For all of us, life as we know it has changed beyond all recognition in the weeks and months since the word ‘coronavirus’ first entered the collective consciousness.
We have all been making adjustments to our professional and personal lives, changes that for many of us would have been unthinkable just a short time ago. And yet, with change comes opportunity. This is a good time for us all to reflect upon and renew our commitment to our professional development, and the Institute is supporting that with a range of initiatives.
Among them, in the absence of our regular programme of conferences and classroom-based training, we are offering many events virtually. A number of our corporate, charity and academy governance courses are now available online, as are our two ever-popular courses on the role of the company secretary. The Governance Leadership Programme is also continuing, in the form of one-to-one coaching sessions with programme director Anna Bateson. You’ll find more details here.
We are also running a significantly increased programme of webinars. Last week, we hosted a webinar on regulation and good practice around AGMs in the current environment, while this week we’ll be hosting a webinar on good practice in the conduct of virtual board and committee meetings. Both webinars are free and so high has demand been that we are offering second dates for each.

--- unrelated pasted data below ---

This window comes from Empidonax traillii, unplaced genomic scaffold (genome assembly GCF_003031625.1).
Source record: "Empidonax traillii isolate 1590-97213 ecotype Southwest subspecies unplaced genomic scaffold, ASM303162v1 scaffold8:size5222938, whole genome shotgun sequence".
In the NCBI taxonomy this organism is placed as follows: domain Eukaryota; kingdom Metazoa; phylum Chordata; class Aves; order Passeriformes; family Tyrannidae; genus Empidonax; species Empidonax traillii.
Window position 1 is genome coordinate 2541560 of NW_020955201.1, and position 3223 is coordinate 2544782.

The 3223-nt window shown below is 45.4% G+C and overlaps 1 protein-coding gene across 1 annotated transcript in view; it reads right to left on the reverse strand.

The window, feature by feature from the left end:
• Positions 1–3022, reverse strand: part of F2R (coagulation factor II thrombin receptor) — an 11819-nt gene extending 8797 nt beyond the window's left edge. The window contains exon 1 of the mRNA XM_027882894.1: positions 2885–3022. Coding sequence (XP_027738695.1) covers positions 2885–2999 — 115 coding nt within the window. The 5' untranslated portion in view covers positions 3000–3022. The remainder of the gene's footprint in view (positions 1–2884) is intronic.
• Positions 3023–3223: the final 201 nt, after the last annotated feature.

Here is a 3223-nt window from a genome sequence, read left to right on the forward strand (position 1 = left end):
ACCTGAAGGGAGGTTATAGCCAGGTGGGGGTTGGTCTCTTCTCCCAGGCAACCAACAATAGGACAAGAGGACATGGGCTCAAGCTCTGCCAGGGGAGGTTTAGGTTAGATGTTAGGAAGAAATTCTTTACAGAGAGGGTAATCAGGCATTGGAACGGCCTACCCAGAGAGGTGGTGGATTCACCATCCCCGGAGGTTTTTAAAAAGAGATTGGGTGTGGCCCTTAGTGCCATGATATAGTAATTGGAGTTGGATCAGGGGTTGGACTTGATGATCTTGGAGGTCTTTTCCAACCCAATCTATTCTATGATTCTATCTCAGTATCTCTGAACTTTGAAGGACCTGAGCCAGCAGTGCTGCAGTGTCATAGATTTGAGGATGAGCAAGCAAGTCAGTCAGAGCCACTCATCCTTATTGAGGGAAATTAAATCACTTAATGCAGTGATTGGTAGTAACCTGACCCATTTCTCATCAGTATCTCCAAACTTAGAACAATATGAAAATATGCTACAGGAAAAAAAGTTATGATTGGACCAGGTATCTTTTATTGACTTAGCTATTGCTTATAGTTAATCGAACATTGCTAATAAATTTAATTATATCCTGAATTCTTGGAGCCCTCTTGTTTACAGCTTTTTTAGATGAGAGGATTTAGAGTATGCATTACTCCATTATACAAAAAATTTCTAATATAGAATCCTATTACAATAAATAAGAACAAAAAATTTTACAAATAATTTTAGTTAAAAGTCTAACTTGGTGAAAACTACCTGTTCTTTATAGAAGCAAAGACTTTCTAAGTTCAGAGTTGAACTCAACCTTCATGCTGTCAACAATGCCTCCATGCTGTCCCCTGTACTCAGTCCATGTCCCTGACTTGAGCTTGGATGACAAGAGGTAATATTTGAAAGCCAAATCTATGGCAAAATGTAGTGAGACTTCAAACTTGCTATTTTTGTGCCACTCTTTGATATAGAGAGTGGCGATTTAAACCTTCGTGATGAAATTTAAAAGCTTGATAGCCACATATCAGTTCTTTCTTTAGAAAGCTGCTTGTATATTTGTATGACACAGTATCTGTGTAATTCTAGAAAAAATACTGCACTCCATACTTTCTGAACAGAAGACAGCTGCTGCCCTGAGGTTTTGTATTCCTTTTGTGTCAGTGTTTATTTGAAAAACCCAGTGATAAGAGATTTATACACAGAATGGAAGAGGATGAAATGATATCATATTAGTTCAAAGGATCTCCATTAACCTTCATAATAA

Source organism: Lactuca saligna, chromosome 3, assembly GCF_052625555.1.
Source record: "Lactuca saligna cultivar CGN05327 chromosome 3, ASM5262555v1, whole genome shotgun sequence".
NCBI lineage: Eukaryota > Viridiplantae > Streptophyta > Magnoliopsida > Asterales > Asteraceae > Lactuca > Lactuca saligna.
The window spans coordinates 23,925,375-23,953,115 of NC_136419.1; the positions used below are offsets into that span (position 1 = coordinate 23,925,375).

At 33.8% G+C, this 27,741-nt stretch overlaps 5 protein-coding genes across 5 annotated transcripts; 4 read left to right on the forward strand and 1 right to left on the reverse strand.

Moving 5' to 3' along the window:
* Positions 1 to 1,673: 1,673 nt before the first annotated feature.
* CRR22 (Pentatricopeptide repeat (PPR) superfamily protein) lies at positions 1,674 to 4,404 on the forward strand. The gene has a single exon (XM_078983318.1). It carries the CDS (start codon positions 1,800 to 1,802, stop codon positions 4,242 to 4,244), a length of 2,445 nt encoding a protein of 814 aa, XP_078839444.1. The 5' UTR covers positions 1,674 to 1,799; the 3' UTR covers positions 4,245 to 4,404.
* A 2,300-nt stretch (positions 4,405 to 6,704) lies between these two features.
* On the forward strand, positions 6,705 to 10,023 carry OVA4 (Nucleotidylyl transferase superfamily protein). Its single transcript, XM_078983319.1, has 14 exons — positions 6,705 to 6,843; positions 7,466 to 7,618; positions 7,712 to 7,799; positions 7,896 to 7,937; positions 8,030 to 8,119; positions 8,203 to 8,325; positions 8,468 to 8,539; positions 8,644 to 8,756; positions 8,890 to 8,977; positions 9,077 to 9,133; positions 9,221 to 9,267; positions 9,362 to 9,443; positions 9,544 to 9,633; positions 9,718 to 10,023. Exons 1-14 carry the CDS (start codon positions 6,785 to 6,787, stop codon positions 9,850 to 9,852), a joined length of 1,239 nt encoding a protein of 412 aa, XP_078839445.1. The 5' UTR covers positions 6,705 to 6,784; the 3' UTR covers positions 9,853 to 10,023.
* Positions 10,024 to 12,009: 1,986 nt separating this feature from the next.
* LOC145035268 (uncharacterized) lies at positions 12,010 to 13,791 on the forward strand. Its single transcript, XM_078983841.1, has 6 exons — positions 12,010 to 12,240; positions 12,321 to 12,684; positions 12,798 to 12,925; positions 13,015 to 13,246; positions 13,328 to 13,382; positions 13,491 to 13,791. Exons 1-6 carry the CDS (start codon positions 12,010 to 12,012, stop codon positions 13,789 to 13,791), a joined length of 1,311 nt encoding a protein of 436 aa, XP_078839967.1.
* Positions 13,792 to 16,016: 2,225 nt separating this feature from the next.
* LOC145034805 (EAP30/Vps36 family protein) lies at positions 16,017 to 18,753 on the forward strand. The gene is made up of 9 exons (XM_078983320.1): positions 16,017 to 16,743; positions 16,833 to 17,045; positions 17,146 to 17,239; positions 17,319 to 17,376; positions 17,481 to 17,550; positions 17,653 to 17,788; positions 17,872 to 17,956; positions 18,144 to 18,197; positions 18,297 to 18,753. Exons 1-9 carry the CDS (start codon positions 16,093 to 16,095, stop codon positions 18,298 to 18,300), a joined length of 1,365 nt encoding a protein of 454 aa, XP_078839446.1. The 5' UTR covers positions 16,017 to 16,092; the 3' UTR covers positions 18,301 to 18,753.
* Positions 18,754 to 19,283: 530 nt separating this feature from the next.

These two webinars sit alongside the publication of two significant pieces of guidance – a piece on AGMs jointly authored with Slaughter & May, supported by a range of partners and reviewed by the Department for Business, Energy and Industrial Strategy; and guidance on virtual board meetings produced jointly with Lorraine Young Board Advisory Services.
Both pieces of guidance have received a great deal of attention, and to them last week we added the first in a series of updates on the impact of COVID-19 on charities and their operations. And you’ll be seeing more webinars from us, including a session later this month exploring our work with Government on board evaluations and, from May, sessions on so-called ‘pro-active’ governance, corporate records and entity management.
Self-isolation also offers a little more time for more extended reading and reflection. With that in mind, I’d like to draw your attention to a few new titles from our publishing team, available in digital and print formats. They include the new Board Committees Handbook, which published in March, and the Non-Executive Directors' Checklists, which appears later in April. We are also exploring ways to make Governance + Compliance magazine available digitally for our members outside the UK.
So, a strange and uncertain time, then, but rest assured the Institute’s work in supporting and developing our members continues.
With my best wishes for good health for you and your families.
Sara Drake, Chief Executive of The Chartered Governance Institute